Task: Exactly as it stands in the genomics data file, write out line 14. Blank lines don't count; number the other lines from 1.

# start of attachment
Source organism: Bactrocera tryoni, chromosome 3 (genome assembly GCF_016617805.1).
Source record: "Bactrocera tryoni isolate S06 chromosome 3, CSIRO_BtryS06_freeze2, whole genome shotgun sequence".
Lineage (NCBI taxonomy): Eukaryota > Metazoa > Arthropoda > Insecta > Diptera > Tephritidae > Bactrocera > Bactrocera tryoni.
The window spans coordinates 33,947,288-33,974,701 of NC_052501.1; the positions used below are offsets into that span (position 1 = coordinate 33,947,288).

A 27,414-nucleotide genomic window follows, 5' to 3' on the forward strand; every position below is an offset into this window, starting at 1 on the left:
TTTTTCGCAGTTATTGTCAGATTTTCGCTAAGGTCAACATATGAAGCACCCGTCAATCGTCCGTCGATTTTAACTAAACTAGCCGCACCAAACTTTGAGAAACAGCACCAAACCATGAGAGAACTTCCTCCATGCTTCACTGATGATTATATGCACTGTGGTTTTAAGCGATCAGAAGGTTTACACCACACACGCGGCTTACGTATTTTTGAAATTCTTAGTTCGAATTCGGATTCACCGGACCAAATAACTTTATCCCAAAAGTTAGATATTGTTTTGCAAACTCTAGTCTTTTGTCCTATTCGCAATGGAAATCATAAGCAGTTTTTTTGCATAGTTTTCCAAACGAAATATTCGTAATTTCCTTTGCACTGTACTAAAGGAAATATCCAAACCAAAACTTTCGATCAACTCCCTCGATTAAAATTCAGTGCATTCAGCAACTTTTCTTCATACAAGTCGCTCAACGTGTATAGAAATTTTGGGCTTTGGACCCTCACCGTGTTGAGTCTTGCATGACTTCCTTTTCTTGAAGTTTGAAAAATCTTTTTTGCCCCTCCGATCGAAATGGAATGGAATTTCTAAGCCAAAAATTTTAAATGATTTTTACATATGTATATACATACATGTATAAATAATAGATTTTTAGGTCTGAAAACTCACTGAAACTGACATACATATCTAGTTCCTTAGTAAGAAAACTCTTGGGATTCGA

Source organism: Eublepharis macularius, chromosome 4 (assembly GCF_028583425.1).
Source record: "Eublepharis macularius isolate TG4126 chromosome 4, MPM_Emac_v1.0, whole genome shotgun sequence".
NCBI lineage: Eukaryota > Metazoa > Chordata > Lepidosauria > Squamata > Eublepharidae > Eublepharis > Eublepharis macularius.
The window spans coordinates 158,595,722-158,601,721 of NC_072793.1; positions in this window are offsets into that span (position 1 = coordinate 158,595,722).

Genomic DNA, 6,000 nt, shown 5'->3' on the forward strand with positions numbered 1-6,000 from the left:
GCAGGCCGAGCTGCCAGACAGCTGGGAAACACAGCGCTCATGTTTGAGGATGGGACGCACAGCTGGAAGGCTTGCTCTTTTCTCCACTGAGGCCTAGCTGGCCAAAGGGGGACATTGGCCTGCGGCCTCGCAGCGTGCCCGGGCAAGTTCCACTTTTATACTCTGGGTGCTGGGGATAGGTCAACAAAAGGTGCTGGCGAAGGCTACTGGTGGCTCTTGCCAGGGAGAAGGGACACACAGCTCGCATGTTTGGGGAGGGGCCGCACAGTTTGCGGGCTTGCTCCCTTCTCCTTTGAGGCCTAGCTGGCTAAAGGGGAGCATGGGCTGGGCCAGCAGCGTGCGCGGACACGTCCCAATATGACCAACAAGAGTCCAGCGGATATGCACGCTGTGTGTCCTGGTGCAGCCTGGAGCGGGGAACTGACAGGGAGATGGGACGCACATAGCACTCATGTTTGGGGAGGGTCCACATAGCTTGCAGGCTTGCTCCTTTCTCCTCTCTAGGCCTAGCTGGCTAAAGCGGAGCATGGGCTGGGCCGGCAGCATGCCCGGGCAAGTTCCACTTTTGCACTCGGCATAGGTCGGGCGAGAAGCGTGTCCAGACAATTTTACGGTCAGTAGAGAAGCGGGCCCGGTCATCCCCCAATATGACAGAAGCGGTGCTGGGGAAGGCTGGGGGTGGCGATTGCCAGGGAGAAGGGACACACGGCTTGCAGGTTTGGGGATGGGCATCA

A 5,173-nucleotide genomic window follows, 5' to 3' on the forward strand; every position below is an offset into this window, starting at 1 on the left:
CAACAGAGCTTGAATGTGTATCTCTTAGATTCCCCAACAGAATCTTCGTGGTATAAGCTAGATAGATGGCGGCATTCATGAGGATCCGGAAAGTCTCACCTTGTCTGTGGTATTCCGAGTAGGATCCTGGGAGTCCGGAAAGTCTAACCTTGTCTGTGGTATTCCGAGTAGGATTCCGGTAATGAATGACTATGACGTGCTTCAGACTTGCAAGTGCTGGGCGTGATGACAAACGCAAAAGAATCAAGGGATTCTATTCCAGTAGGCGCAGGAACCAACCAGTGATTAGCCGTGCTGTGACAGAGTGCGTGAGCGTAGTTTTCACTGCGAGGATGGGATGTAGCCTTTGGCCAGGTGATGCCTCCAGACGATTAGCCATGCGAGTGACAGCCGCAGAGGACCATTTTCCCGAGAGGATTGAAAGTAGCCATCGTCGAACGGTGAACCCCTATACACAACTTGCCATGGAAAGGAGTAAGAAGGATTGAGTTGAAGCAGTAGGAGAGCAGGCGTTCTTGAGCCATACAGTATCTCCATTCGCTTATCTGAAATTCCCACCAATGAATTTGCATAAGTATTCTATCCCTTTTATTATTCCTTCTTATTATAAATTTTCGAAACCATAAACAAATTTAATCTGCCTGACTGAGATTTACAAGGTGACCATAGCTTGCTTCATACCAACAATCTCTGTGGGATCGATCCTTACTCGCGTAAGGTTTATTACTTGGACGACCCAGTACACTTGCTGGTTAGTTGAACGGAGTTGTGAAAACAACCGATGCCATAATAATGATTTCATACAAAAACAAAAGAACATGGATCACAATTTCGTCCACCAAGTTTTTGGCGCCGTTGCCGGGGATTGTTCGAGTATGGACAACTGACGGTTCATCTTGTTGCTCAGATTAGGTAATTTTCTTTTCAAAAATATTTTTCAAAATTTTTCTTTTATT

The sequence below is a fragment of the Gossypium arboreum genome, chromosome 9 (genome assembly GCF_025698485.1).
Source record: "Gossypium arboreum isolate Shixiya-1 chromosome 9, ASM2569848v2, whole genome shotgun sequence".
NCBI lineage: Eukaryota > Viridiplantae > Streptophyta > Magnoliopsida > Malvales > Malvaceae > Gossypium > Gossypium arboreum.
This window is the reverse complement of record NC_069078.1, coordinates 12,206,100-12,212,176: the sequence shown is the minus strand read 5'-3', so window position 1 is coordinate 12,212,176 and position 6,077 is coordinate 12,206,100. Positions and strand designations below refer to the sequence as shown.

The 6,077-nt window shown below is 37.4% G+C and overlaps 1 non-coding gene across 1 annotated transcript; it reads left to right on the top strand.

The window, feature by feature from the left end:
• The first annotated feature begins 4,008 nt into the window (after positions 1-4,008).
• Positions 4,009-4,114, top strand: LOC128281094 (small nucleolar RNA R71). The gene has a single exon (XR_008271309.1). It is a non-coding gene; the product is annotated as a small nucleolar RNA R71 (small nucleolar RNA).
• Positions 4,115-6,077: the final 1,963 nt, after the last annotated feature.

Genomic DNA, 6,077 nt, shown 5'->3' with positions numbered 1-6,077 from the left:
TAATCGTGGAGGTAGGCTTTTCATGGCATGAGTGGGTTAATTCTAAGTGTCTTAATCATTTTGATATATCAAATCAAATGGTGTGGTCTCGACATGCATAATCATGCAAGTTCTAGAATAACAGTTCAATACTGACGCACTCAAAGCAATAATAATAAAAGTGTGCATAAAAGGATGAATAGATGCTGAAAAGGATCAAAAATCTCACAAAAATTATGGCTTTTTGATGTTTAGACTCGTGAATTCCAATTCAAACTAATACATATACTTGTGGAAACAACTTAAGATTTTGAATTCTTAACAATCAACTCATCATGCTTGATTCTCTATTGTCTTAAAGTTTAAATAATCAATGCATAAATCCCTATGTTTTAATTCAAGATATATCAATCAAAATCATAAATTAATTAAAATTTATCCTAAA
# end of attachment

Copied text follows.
CAACAGAGCTTGAATGTGTATCTCTTAGATTCCCCAACAGAATCTTCGTGGTATAAGCTAGATAGATGGCGGCATTCATGAGGATCCGGAAAGTCTCACCTTGTCTGTGGTATTCCGAGTAGGATCCTGGGAGTCCGGAAAGTCTAACCTTGTCTGTGGTATTCCGAGTAGGATTCCGGTAATGAATGACTATGACGTGCTTCAGACTTGCAAGTGCTGGGCGTGATGACAAACGCAAAAGAATCAAGGGATTCTATTCCAGTAGGCGCAGGAACCAACCAGTGATTAGCCGTGCTGTGACAGAGTGCGTGAGCGTAGTTTTCACTGCGAGGATGGGATGTAGCCTTTGGCCAGGTGATGCCTCCAGACGATTAGCCATGCGAGTGACAGCCGCAGAGGACCATTTTCCCGAGAGGATTGAAAGTAGCCATCGTCGAACGGTGAACCCCTATACACAACTTGCCATGGAAAGGAGTAAGAAGGATTGAGTTGAAGCAGTAGGAGAGCAGGCGTTCTTGAGCCATACAGTATCTCCATTCGCTTATCTGAAATTCCCACCAATGAATTTGCATAAGTATTCTATCCCTTTTATTATTCCTTCTTATTATAAATTTTCGAAACCATAAACAAATTTAATCTGCCTGACTGAGATTTACAAGGTGACCATAGCTTGCTTCATACCAACAATCTCTGTGGGATCGATCCTTACTCGCGTAAGGTTTATTACTTGGACGACCCAGTACACTTGCTGGTTAGTTGAACGGAGTTGTGAAAACAACCGATGCCATAATAATGATTTCATACAAAAACAAAAGAACATGGATCACAATTTCGTCCACCAAGTTTTTGGCGCCGTTGCCGGGGATTGTTCGAGTATGGACAACTGACGGTTCATCTTGTTGCTCAGATTAGGTAATTTTCTTTTCAAAAATATTTTTCAAAATTTTTCTTTTATT